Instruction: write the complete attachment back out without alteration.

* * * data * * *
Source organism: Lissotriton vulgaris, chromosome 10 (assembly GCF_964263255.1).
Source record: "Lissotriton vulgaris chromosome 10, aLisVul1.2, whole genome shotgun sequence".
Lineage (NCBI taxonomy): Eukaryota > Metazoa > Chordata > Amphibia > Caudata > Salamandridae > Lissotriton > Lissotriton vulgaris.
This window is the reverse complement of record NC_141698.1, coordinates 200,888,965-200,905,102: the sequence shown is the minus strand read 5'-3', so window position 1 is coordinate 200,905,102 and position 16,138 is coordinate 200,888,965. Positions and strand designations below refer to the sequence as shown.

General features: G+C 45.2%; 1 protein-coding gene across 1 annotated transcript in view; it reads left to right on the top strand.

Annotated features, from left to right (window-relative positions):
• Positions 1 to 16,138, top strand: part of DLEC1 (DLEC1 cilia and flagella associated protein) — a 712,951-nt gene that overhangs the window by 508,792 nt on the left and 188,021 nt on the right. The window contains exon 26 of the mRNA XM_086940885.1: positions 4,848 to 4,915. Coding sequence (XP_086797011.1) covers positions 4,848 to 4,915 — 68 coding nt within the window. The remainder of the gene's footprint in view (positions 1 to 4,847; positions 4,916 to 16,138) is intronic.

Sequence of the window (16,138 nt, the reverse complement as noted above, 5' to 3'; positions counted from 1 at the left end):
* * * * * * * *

Source organism: Lissotriton vulgaris, chromosome 10 (assembly GCF_964263255.1).
Source record: "Lissotriton vulgaris chromosome 10, aLisVul1.2, whole genome shotgun sequence".
Lineage (NCBI taxonomy): Eukaryota > Metazoa > Chordata > Amphibia > Caudata > Salamandridae > Lissotriton > Lissotriton vulgaris.
This window is the reverse complement of record NC_141698.1, coordinates 200,888,965-200,905,102: the sequence shown is the minus strand read 5'-3', so window position 1 is coordinate 200,905,102 and position 16,138 is coordinate 200,888,965. Positions and strand designations below refer to the sequence as shown.

General features: G+C 45.2%; 1 protein-coding gene across 1 annotated transcript in view; it reads left to right on the top strand.

Annotated features, from left to right (window-relative positions):
• Positions 1 to 16,138, top strand: part of DLEC1 (DLEC1 cilia and flagella associated protein) — a 712,951-nt gene that overhangs the window by 508,792 nt on the left and 188,021 nt on the right. The window contains exon 26 of the mRNA XM_086940885.1: positions 4,848 to 4,915. Coding sequence (XP_086797011.1) covers positions 4,848 to 4,915 — 68 coding nt within the window. The remainder of the gene's footprint in view (positions 1 to 4,847; positions 4,916 to 16,138) is intronic.

Sequence of the window (16,138 nt, the reverse complement as noted above, 5' to 3'; positions counted from 1 at the left end):